When my dad said that we were going to go to a Blues hockey game with a bunch of St. Louis Girl Scouts, I didn't quite know what to expect. I definitely didn't anticipate that these girls would be some of the most kind, deserving, and utterly grateful people I've ever met, and I couldn't have enjoyed the time I spent with them more.

After first meeting the girls, I led them up the elevator to the suite from where we would watch the game. A few of the girls clung to me in the elevator, and I felt closer to them already. Literally. But what happened next blew me away.

Right as we walked into the suite, which overlooked the arena, the girls gasped, and then some began to cry. Happy tears, I promise! For they had never been to a hockey game before, and after seeing the piles of food in front of them, they were so overwhelmed.

When my dad told the girls that they could have as much food as they wanted and eat until they were full, their eyes and mouths widened in shock, and they ran towards the food table, squealing with glee.

And after my dad (named Barry), one of the troop leaders, and I ordered Dippin' Dots for 12 (which was a personal first and hopefully not a last), the chorus of "thank you Mr. Barry"'s was all that we needed to hear to know that our gift had touched these sweet girls.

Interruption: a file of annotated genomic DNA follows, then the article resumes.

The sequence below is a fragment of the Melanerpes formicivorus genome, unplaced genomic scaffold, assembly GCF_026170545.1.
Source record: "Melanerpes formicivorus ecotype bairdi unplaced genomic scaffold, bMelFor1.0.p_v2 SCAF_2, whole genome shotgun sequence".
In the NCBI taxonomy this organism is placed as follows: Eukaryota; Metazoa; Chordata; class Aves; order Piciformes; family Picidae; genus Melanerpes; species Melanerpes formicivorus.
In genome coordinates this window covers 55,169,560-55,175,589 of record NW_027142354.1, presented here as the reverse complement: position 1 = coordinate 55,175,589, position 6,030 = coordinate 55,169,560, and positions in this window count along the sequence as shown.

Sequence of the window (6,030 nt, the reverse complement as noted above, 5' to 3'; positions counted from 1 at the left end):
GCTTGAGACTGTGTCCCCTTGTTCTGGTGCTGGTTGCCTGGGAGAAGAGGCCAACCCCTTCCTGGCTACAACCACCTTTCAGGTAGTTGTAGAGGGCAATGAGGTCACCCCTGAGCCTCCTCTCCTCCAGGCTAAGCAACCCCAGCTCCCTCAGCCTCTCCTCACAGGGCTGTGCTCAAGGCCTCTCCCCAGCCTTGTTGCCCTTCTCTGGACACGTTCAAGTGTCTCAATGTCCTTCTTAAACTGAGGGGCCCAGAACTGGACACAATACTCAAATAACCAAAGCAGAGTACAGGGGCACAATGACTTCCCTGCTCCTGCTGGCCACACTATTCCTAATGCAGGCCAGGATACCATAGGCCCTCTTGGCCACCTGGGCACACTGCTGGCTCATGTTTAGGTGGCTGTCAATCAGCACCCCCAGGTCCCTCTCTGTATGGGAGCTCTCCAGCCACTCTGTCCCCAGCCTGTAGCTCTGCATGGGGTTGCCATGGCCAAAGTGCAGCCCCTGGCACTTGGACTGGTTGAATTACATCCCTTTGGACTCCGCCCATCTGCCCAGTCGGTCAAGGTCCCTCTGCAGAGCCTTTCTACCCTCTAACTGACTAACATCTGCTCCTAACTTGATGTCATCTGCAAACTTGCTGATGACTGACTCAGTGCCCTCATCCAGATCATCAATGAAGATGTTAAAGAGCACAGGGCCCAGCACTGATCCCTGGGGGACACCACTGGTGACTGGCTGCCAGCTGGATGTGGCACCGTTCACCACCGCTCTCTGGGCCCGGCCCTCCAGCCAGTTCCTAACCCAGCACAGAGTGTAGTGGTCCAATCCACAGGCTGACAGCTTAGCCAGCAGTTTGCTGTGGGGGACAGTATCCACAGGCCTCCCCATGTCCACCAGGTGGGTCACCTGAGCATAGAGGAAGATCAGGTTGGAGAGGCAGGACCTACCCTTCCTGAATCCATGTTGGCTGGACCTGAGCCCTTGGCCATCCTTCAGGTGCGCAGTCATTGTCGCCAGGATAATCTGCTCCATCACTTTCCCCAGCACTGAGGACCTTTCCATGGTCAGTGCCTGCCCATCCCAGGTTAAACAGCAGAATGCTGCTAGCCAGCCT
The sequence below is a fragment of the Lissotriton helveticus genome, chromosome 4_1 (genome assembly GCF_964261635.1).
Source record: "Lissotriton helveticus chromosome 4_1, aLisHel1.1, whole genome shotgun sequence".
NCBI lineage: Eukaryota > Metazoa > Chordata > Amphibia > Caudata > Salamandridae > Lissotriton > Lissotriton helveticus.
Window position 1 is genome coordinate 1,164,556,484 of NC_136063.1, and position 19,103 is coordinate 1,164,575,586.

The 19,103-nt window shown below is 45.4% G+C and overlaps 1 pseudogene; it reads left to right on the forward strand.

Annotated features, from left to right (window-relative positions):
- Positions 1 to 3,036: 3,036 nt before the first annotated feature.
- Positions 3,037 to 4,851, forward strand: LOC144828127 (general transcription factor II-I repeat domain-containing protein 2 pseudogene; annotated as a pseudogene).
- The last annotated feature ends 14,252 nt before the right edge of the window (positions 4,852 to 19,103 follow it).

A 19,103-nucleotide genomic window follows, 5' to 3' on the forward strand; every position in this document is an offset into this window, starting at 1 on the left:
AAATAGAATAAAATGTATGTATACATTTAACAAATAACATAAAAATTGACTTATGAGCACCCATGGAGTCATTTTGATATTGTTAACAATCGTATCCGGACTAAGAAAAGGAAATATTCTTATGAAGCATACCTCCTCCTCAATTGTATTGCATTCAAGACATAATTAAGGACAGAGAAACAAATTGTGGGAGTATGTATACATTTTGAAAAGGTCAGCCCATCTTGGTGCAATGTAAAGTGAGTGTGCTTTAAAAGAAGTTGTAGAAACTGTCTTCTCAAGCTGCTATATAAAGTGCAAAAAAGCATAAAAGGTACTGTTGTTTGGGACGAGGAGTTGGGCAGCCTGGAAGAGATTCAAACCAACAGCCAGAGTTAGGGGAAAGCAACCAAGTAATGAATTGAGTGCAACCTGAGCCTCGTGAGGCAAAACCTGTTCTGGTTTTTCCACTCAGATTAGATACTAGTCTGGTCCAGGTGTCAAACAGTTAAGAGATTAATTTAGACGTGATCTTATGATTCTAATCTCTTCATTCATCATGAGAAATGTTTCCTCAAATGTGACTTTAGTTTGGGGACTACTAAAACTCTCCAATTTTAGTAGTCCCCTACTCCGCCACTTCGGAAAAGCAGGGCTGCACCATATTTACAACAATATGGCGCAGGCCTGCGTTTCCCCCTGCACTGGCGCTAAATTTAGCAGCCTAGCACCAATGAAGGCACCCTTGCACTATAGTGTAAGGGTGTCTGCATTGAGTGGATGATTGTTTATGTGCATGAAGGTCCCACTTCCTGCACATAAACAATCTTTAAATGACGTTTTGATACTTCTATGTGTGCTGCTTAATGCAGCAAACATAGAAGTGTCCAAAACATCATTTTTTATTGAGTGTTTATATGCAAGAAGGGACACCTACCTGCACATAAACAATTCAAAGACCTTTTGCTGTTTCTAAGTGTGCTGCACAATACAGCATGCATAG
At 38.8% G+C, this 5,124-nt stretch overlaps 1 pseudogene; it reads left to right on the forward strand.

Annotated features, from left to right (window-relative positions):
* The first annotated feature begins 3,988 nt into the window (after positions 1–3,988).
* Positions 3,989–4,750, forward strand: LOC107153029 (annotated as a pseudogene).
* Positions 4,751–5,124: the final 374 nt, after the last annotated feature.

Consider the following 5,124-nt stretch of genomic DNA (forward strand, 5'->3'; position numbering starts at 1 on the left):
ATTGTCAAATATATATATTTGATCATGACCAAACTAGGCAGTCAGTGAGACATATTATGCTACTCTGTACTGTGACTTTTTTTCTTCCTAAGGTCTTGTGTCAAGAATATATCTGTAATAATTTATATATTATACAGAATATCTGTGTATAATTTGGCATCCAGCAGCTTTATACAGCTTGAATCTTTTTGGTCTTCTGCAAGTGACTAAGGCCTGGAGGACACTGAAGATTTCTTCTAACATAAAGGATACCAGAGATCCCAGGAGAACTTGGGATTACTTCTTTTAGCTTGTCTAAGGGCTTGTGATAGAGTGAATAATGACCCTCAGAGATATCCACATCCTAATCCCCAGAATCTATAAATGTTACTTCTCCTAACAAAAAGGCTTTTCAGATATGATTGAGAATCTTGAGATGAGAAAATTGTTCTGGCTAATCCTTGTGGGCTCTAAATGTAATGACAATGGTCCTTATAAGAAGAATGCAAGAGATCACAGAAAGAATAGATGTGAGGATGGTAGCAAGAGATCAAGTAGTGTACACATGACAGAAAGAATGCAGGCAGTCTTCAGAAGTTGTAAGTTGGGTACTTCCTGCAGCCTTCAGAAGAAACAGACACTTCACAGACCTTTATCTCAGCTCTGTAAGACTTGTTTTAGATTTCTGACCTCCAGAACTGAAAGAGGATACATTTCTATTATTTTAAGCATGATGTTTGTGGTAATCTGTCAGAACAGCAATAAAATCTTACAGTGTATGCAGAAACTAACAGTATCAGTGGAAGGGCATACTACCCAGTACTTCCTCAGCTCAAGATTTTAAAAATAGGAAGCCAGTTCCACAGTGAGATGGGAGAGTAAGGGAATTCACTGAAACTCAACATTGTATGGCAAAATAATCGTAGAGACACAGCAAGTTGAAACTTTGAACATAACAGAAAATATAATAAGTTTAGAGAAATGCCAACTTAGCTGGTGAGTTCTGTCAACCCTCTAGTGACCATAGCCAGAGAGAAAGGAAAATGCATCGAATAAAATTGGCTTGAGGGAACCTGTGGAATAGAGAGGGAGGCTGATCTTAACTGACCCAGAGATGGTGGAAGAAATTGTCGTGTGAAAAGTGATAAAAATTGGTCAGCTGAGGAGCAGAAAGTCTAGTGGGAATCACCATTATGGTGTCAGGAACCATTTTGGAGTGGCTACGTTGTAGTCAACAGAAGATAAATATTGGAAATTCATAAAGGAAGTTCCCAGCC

Partway through the first period, they gave my dad a gift...a Girl Scouts tote filled with a mug, cookies, and a T-shirt. But as my dad rummaged through the bag, he found something that nearly brought me to tears. The girls had all made him handmade thank you cards. I could see the gratitude in my dad's gradually widening smile and I could tell that he knew that they had made a difference in his life (and mine!) just as he had done for them.

They're just normal girls. They play with hair, play phone games, and love chicken fingers. I cannot emphasize that last one enough. They're also aspiring gymnasts/dancers who love to do splits and show off their swagger. And they loved cheering for the little kids who played hockey during the first intermission.

They also say fun things to me like, "You look like you're either 11, 12, or 15." Honestly, I can't disagree.

While they might not be the most financially privileged children and while they aren't able to live with their moms, these girls truly live beyond bars. They showed that kindness and a good heart matter more than any sum of money, and it's the times you share with the people who care about you that really matter. Watching the camaraderie with the girls and their troop leaders, I could tell that they weren't just a group of girls; they were family.

I'm so lucky I got to be a part of their family for just one night, and I hope I can spend more quality time with them soon.